Trehalose and Trehalase in Arabidopsis

  • Muller J
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Trehalase is ubiquitous in higher plants. So far, indications concerning its function are scarce, although it has been implicated in the detoxification of exogenous trehalose. A putative trehalase gene, T19F6.15, has been identified in the genome sequencing effort in Arabidopsis. Here we show that this gene encodes a functional trehalase when its cDNA is expressed in yeast, and that it is expressed in various plant organs. Furthermore, we present results on the distribution and activity of trehalase in Arabidopsis and we describe how inhibition of trehalase by validamycin A affects the plants response to exogenous trehalose (alpha-D-glucopyranosyl-[1, 1]-alpha-D-glucopyranoside). Trehalase activity was highest in floral organs, particularly in the anthers (approximately 700 nkat g(-1) protein) and maturing siliques (approximately 250 nkat g(-1) protein) and much lower in leaves, stems, and roots (less than 50 nkat g(-1) protein). Inhibition of trehalase in vivo by validamycin A led to the accumulation of an endogenous substance that had all the properties of trehalose, and to a strong reduction in sucrose and starch contents in flowers, leaves, and stems. Thus, trehalose appears to be an endogenous substance in Arabidopsis, and trehalose and trehalase may play a role in regulating the carbohydrate allocation in plants.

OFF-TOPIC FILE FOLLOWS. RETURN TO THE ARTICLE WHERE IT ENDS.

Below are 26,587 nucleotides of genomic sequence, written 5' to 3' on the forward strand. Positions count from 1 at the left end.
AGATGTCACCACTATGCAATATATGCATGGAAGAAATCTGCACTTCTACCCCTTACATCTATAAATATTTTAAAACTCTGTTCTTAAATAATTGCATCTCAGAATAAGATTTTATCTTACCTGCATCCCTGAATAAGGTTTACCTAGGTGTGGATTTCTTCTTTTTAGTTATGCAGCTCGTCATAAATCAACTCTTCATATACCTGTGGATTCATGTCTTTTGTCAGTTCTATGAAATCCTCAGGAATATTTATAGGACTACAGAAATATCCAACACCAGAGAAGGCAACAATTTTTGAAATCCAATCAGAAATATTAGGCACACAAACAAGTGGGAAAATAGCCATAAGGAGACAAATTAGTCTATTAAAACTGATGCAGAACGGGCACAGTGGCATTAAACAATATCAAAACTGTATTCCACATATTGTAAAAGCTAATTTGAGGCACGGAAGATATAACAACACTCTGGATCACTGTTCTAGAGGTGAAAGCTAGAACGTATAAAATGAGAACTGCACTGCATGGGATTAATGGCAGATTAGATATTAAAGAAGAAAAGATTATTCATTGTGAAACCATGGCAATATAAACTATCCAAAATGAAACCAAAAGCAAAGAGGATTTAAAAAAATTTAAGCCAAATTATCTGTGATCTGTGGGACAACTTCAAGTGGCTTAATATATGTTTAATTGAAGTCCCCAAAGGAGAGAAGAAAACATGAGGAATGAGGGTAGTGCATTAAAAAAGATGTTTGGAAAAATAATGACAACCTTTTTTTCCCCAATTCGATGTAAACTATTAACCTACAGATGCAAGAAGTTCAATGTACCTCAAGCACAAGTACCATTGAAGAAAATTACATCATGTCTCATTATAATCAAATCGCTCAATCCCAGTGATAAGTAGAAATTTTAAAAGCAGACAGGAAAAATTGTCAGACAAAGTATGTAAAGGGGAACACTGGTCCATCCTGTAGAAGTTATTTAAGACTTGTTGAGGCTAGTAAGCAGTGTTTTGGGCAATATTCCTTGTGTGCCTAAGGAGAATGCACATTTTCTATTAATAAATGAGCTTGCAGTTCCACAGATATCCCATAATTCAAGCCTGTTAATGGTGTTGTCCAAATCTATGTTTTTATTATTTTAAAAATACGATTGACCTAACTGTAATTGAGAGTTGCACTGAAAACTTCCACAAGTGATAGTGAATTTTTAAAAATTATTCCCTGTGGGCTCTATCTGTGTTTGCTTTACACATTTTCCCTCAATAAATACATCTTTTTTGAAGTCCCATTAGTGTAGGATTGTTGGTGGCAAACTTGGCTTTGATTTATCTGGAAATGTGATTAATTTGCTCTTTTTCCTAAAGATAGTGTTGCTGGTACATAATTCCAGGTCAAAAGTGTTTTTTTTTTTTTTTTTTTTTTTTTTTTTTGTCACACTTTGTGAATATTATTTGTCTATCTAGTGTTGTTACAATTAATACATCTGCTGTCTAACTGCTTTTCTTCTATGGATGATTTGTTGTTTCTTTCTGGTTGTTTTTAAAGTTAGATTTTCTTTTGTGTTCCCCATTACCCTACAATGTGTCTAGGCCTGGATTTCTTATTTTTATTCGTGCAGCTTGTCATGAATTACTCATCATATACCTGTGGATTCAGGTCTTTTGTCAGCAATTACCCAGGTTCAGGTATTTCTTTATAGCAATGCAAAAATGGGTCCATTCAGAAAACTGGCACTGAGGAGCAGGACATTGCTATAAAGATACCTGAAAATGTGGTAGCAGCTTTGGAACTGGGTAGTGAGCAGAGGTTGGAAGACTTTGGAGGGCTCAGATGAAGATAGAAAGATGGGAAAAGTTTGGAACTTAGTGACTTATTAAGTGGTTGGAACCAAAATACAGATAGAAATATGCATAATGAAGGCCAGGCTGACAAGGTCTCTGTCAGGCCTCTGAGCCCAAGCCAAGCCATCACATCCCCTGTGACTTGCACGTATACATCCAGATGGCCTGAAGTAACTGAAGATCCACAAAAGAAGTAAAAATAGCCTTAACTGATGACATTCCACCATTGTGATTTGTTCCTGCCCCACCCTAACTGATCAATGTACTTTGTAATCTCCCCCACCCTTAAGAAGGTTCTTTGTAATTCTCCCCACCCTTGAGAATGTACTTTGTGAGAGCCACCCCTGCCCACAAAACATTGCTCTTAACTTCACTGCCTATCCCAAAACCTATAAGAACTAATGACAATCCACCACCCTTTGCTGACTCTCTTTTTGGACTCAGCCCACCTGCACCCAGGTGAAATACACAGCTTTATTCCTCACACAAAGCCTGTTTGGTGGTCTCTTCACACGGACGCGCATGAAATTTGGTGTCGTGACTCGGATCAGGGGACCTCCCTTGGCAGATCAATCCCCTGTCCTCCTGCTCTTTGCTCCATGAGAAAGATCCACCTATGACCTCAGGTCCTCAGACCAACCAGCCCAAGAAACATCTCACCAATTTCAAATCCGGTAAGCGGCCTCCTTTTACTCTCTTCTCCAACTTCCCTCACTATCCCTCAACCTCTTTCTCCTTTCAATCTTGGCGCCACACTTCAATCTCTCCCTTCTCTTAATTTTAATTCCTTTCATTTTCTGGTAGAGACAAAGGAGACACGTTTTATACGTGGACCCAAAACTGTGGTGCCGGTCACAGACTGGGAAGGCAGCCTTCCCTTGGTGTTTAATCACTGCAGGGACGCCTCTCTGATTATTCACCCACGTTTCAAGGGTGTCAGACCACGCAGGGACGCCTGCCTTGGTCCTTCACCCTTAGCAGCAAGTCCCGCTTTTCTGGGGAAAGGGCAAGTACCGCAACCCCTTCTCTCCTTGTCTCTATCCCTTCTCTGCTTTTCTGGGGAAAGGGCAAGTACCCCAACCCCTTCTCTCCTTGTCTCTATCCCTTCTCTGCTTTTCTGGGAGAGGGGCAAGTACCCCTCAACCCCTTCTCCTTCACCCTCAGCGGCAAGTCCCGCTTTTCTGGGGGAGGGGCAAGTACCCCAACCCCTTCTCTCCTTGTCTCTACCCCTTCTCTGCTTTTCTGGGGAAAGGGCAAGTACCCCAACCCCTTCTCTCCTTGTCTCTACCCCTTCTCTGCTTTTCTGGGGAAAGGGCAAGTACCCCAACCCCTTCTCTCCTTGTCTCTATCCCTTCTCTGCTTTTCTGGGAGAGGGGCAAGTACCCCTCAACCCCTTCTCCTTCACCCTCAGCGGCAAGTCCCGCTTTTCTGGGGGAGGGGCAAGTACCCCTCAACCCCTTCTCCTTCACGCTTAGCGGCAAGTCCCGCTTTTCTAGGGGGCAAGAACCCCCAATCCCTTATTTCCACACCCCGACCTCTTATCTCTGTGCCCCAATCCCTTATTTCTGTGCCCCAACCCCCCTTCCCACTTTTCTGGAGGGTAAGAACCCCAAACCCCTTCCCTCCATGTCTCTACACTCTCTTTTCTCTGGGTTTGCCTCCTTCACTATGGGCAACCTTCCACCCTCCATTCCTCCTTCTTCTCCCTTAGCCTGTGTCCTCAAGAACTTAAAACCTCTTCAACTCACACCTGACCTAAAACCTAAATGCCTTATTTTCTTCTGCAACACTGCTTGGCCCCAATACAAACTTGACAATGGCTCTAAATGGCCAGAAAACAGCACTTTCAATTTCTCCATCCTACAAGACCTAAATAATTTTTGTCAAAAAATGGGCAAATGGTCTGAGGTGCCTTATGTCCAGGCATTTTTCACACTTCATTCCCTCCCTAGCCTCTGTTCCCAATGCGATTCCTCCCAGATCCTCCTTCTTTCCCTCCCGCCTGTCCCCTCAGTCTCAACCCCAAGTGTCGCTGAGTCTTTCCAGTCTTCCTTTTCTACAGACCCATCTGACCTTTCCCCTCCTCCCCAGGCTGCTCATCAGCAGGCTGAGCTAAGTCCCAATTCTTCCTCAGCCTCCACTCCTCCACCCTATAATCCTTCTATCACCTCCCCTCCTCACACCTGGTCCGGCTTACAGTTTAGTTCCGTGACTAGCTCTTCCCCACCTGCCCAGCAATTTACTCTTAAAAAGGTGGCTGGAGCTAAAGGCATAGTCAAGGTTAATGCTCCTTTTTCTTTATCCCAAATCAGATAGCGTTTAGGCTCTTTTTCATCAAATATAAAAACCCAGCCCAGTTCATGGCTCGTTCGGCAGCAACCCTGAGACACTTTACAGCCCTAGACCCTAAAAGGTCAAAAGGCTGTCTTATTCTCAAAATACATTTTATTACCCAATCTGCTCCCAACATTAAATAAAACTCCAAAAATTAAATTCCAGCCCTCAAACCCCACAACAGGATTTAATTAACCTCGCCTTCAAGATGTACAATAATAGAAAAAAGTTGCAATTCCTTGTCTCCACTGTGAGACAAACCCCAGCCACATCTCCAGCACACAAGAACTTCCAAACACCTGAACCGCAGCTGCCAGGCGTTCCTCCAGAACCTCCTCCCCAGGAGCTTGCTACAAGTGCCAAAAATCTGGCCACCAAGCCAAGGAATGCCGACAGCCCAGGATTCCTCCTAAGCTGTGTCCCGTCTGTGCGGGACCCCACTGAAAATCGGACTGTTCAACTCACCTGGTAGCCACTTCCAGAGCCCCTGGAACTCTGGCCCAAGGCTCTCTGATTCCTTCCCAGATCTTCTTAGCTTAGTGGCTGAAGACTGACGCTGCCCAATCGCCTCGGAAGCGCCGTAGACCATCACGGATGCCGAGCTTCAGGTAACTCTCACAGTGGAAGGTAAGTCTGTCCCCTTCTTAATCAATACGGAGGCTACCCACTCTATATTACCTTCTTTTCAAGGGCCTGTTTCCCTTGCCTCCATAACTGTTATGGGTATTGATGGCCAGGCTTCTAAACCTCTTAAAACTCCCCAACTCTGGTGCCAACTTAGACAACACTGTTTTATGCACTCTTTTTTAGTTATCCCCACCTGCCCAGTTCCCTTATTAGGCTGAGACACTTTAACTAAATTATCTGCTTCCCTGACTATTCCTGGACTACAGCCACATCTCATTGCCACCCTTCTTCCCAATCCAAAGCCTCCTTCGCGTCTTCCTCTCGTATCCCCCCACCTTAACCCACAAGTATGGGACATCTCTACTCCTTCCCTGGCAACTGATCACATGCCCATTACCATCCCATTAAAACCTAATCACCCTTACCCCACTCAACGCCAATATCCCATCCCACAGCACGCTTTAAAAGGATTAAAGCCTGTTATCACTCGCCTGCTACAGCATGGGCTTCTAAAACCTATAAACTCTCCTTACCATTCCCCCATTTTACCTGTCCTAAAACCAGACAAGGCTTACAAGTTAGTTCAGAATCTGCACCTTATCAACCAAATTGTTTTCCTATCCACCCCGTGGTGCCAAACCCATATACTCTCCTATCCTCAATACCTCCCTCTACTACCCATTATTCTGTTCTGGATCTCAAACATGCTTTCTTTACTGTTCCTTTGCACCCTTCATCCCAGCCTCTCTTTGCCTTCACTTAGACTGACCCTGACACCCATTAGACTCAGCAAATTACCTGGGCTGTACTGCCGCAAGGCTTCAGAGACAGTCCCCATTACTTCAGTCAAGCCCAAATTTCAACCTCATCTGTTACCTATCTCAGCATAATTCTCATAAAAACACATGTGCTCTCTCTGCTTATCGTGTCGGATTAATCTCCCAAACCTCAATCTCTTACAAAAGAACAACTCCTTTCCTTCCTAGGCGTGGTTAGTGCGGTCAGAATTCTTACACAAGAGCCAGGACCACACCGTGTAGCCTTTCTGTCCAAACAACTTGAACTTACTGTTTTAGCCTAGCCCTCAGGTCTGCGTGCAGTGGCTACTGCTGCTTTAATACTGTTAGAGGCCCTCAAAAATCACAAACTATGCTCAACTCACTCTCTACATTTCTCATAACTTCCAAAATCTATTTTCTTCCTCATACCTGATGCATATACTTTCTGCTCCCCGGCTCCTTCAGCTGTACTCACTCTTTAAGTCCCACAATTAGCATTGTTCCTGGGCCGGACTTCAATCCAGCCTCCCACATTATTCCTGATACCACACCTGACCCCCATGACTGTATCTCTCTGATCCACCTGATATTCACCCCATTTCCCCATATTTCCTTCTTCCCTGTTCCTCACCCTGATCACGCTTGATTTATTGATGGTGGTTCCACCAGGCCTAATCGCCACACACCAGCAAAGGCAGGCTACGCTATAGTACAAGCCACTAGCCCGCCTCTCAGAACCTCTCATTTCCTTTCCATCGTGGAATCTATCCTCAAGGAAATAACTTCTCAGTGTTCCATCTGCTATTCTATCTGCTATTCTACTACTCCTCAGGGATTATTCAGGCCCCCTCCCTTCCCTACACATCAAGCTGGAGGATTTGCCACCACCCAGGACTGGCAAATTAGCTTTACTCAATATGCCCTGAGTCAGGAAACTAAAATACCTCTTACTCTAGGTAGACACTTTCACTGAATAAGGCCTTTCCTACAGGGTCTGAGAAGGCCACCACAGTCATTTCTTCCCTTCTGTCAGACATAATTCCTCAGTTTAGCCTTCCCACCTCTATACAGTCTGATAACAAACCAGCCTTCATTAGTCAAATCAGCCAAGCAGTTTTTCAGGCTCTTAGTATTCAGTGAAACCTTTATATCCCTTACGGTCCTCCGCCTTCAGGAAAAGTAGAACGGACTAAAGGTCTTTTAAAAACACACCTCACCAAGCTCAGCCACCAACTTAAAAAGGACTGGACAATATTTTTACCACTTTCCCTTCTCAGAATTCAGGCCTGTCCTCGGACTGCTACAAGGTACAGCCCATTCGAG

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  • J. Muller

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